“Celebrating Mateship”

Today we celebrate International Men’s Day 2022 themed “Celebrating Mateship”. The day which is celebrated each year on November 19, is used to acknowledge the contribution of positive male role models especially the unsung heroes who have made and are making personal sacrifices to ensure that their family and the society in which they live is peaceful, fulfilling and enriching.
This year’s theme “Celebrating Mateship” speaks to close male friendships and aims to highlight the role “mateship” plays in assisting men live longer, better, healthier lives.
In addition to celebrating men, the day also serves to bring awareness about men’s health.
According to Harvard Health Publishing of the Harvard Medical School, men not only die at a younger age than women but are also more prone to illness during life.
“Men are nearly 10 times more likely to get inguinal hernias than women, and five times more likely to have aortic aneurysms,” Harvard states in its study.
Here in Guyana, we used this day to celebrate President Dr Irfaan Ali’s recently launched “1000 Men” initiative which aims at tackling issues affecting men countrywide comes at a timely period in Guyana.
As it stands in the moment, domestic violence, abuse, and drug use, among other social issues, are consuming our men – young and old.
To quote President Dr Irfaan Ali: “The mission of this ‘1000 Men’ is to work in every single community to eradicate hunger, to work in every single community to lift up those who are emotionally [and] socially affected. It is to change every society and bring positive living and positive life in every single community. It is to work against violence, it is to work at making men better at being good men, responsible men, responsible boys, responsible youth in our society.”
This issue is not limited to Guyana, but over the last four decades, developing Caribbean countries have been struggling with young men and men maintaining and keeping roles and responsibilities in the family, and society as a whole.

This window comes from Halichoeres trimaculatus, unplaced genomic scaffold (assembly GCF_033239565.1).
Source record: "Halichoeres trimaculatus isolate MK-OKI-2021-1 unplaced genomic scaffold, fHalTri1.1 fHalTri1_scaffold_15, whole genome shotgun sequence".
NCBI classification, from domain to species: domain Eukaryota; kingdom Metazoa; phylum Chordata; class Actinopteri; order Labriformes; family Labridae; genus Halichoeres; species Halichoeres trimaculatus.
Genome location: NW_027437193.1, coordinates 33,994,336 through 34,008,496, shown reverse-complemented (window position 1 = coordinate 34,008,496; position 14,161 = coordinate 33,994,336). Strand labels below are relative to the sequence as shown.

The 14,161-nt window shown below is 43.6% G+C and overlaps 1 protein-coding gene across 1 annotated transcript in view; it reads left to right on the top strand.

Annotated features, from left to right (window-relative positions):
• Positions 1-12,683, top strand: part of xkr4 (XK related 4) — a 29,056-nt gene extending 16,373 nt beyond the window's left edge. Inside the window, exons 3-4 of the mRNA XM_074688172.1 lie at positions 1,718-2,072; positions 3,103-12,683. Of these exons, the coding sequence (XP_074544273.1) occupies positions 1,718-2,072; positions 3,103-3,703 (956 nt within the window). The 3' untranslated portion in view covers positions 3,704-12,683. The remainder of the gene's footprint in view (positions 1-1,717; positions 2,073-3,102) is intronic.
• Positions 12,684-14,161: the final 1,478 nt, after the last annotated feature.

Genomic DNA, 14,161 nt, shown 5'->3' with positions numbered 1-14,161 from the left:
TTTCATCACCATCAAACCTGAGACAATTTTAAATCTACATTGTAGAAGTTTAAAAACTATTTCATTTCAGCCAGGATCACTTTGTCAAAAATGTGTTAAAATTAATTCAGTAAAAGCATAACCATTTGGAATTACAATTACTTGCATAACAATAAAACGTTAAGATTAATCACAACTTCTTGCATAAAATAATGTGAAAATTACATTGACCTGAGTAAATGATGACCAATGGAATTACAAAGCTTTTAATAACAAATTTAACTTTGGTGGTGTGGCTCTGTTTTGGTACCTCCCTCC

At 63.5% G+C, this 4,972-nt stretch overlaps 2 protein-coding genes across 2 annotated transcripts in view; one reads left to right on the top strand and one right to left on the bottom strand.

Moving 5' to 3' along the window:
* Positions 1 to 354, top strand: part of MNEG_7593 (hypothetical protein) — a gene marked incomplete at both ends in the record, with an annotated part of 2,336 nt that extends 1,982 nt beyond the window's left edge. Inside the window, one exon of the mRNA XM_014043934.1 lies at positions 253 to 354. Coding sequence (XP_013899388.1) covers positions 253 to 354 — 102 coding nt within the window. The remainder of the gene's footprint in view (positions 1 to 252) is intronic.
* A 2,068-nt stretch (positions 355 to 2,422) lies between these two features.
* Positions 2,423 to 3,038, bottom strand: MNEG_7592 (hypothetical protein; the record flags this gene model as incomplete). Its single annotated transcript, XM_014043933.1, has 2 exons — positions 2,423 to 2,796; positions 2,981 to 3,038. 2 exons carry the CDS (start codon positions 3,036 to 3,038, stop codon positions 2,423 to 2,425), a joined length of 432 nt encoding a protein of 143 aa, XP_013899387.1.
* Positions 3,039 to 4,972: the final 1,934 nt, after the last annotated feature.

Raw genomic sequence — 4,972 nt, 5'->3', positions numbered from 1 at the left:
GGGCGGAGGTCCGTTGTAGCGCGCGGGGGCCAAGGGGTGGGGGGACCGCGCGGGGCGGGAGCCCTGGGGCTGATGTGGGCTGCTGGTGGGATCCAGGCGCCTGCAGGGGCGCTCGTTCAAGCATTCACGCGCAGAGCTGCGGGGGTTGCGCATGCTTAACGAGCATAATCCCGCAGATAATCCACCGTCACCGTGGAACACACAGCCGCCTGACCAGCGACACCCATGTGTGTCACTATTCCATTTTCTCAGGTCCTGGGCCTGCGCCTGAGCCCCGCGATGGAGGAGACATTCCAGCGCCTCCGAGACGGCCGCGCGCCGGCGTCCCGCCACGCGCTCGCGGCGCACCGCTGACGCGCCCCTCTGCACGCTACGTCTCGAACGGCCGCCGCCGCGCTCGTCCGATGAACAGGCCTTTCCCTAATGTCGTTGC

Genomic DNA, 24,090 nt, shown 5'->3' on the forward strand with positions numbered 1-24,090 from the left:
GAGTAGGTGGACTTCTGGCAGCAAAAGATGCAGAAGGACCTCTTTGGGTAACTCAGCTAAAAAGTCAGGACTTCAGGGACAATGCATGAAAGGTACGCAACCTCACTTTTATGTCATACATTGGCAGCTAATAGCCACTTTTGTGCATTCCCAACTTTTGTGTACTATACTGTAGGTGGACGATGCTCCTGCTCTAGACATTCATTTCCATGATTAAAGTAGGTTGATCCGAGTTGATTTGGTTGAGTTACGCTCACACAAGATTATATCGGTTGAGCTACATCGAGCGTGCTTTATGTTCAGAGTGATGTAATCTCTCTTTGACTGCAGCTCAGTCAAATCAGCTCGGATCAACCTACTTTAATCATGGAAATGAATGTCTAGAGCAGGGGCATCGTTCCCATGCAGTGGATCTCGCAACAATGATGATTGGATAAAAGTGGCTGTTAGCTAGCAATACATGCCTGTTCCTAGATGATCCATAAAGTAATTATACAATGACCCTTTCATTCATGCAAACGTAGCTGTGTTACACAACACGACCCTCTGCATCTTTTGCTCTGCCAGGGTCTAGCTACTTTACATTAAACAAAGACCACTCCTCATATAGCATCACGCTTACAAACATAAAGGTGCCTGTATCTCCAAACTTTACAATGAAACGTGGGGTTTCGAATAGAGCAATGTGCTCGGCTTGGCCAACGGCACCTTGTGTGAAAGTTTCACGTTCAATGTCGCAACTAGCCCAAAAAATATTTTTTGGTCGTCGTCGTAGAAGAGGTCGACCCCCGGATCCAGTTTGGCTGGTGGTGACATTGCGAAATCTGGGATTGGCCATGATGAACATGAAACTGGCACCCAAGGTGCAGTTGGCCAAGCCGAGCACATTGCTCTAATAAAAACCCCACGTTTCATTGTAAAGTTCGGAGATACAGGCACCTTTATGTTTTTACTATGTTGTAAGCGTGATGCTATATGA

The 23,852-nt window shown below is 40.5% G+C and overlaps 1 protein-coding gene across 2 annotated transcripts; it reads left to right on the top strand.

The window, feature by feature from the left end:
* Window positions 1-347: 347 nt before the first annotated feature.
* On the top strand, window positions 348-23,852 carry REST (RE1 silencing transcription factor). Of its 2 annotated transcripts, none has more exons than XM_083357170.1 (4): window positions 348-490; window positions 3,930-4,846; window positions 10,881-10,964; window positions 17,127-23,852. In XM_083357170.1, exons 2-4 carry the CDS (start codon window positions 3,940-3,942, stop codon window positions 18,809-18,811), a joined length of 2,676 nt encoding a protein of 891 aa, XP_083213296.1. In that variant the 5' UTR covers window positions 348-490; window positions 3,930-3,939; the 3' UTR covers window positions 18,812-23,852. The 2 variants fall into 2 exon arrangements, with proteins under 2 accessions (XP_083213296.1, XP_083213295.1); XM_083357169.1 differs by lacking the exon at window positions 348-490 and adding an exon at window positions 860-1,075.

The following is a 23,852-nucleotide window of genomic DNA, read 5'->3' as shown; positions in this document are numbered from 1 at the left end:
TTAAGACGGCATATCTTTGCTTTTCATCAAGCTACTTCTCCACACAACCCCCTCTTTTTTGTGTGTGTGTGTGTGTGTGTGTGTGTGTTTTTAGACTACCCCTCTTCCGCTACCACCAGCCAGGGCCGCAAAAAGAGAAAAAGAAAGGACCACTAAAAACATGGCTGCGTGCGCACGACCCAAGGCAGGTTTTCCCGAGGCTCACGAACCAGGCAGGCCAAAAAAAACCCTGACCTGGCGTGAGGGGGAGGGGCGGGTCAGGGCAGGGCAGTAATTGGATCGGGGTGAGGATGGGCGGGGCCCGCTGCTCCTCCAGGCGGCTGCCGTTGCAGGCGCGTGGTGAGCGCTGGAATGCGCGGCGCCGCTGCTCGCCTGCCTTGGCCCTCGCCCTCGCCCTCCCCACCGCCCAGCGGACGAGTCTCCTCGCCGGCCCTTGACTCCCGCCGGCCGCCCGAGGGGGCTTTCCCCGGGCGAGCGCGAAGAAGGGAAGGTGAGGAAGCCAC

However, the issue of the role of men and their influence and impact in raising children has always been a concern in Guyana.
In Guyana, while there are no readily-available statistics, it is believed that there is a huge percentage of children growing up in single-parent headed homes; in most cases without the much-needed guidance and support of a father figure. No one can deny the importance of men, fathers, and father figures in helping to nurture and care for children, especially in their early stages of development.
According to UNICEF, advances in neuroscience have proven that when children spend their earliest years in a nurturing, stimulating environment, new neural connections can form at a once-in-a-lifetime speed of 1000 per second. These connections help determine their health, ability to learn and deal with stress, and even influence their earning capacity as adults.
Research also suggests that exposure to violence and a lack of stimulation and care can prevent neural connections from occurring; and when children positively interact with their fathers, they have better psychological health, self-esteem, and life satisfaction in the long term.
The truth is, many Caribbean men and boys are being poorly socialised, and are many times not given enough attention during their early years of development at home, in school, and within the wider society.
At an early age, boys within the Caribbean are told that they must be tough, they are socialised to hide their weaknesses and sensitivities, and to shun anything that even slightly appears feminine.
We must re-educate our young boys, therefore, and change how they perceive the importance of education, despite the economic hardships and feminisation of this tool by the societies in which they dwell.
Today as we celebrate men, we must acknowledge the significant role they play in nurturing and strengthening not only their families but also society.
Happy International Men’s Day!